No one wants to live with regret, but many of us have made decisions that cause us to cringe when we look back on them, especially when it comes to money. But whether you wish you had worked harder in college or regret how much you spent on your newest phone, you can’t change the past. You can only take the lessons you have learned and move forward.
The same goes for retirement. Many people, 55% according to a Global Atlantic Financial Group study, (1) enter retirement and discover several things they wish they’d done differently. Thankfully, you can avoid problems in your own retirement by learning from the mistakes of the millions of people who have gone before you. Here are four common retirement regrets to keep in mind as you prepare for your golden years.
1. Retiring Too Early (Or Too Late)
Whether you are forced to retire earlier than planned or you decide on your own, retiring before you are ready can cause plenty of regret. In fact, 30% of retirees admitted they would gladly re-enter the workforce if a job became available. (2)
If you decided to retire before turning 65, you probably had to find pre-Medicare coverage, which is often quite a bit more expensive than an employer-sponsored plan. By waiting until you turn 65, you will qualify for Medicare and not be forced to obtain other health insurance to cover you during the transition.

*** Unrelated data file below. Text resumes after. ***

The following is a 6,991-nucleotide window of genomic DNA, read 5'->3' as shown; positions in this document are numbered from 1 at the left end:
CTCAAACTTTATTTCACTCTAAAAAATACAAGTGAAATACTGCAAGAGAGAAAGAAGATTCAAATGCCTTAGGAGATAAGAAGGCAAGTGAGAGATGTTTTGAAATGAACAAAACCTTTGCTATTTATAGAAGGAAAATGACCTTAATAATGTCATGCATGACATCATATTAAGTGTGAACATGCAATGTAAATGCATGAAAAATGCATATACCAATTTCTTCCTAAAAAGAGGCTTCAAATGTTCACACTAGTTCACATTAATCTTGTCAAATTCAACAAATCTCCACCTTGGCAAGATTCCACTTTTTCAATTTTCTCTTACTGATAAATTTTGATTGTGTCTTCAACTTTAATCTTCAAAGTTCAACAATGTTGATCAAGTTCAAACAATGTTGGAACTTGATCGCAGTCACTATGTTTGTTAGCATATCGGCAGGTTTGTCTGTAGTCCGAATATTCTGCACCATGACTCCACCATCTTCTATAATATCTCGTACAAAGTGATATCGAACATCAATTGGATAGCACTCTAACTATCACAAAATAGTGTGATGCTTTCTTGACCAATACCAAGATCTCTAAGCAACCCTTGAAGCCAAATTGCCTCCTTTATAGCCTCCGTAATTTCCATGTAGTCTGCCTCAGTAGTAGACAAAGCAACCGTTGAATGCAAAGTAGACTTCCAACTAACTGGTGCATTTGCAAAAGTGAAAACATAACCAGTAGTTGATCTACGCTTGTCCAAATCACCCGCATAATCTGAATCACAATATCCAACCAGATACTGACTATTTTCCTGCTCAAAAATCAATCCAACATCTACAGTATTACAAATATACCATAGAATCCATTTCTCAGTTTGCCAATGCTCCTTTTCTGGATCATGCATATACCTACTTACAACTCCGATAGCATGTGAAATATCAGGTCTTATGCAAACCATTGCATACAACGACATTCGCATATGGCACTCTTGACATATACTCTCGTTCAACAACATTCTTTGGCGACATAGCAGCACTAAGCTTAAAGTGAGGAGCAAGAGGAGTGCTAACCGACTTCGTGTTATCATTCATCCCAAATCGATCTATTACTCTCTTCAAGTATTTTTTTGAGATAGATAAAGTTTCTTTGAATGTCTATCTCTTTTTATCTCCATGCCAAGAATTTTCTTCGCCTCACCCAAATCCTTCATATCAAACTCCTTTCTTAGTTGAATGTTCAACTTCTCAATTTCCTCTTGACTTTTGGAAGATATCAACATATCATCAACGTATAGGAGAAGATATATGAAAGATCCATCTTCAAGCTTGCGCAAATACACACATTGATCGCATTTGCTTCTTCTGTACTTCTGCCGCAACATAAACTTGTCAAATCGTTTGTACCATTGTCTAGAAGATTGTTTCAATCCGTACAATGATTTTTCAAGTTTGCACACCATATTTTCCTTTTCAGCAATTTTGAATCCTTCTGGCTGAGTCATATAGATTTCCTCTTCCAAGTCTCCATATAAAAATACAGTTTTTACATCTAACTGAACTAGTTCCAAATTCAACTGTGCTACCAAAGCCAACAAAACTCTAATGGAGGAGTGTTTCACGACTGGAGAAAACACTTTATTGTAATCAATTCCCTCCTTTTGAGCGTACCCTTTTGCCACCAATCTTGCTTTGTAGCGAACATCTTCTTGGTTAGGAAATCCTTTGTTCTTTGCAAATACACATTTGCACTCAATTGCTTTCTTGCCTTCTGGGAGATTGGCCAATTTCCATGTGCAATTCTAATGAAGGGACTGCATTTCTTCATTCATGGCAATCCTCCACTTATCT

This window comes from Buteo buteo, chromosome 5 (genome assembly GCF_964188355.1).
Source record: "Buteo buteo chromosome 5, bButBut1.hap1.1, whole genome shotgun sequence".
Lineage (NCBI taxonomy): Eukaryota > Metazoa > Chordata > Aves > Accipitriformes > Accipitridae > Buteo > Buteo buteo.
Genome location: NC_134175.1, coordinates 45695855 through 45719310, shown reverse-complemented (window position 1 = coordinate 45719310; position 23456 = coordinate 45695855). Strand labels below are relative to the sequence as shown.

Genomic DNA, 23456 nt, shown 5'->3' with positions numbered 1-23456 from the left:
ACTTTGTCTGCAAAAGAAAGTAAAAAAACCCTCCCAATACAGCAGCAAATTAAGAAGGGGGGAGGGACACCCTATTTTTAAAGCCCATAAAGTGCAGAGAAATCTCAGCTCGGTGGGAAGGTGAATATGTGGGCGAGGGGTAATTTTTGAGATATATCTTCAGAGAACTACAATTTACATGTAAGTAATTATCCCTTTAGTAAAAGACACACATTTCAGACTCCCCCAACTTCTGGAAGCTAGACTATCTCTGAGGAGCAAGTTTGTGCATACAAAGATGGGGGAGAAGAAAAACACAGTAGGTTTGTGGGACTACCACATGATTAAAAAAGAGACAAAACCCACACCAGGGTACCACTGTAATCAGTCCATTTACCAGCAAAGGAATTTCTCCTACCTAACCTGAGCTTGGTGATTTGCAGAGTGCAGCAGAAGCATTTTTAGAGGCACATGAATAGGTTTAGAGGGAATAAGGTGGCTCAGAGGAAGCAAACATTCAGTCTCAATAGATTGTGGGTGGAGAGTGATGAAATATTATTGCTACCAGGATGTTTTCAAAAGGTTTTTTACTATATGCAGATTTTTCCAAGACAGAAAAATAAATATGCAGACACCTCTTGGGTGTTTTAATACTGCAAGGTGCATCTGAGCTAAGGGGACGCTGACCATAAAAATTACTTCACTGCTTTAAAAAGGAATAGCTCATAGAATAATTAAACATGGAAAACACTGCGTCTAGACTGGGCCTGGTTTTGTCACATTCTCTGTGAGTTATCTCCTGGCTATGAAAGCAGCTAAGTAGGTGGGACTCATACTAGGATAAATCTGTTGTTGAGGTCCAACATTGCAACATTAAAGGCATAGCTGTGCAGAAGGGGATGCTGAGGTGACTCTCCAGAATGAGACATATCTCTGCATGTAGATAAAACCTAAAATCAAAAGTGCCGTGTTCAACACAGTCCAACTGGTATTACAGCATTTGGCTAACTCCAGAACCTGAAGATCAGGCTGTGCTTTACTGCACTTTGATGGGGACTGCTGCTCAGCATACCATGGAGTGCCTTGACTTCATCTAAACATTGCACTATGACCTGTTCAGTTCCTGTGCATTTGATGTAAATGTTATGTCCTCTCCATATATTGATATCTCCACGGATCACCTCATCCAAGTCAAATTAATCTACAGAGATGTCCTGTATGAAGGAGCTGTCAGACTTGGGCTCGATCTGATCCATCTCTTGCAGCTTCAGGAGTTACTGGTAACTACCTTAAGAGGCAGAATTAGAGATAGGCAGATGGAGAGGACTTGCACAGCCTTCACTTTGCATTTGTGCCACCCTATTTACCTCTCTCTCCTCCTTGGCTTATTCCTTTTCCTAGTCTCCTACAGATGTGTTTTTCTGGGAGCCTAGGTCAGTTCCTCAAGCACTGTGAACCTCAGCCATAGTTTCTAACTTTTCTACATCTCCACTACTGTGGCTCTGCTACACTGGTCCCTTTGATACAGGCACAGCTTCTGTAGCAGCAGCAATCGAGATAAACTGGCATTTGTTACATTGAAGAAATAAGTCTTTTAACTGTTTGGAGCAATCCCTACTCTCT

Financially, the earlier you retire, the fewer years you have to save and the longer you will have to live off of your money. If your finances are keeping you up at night or you are living at a lower quality of life than you are used to, you may regret retiring when you did.
Working even a few years longer can provide these valuable benefits:
- More time to accumulate savings
- More years to apply toward Social Security, which could result in a larger benefit amount
- Health insurance coverage through your employer
- Purpose and identity
- Stronger mental and physical health (3)
On the other hand, another common regret is waiting too long to retire. If you have enough money saved and you and your financial advisor have planned for every aspect of your golden years, you should consider retiring as soon as possible. The younger you are when you retire, the more energy and health you’ll have to enjoy retirement. Many retirees regret spending their best retirement years grinding away at work. Sure, they had more money when they finally did retire, but they had less time to enjoy it. The point is this: your situation is unique. Be sure to take a good hard look at your financial situation to ensure your money will last, and don’t let your retirement fears hold you back.
2. Retiring With Unnecessary Debt
When you retire and are living on a fixed income, you want all your financial resources to go towards your expenses. Carrying debt into retirement can eat away at your precious savings and force you to be much tighter with your budget than you’d like to be.
Make a strategic plan to simultaneously eliminate your debt while still saving for retirement. Review all current debts you face and compare interest rates and balances. This can help you decide which to pay off first. Once you’ve eliminated credit card and auto debt, see how you can aggressively pay off your mortgage. Being mortgage-free could reduce your monthly expenses by up to a third and make a significant impact on how you spend your savings.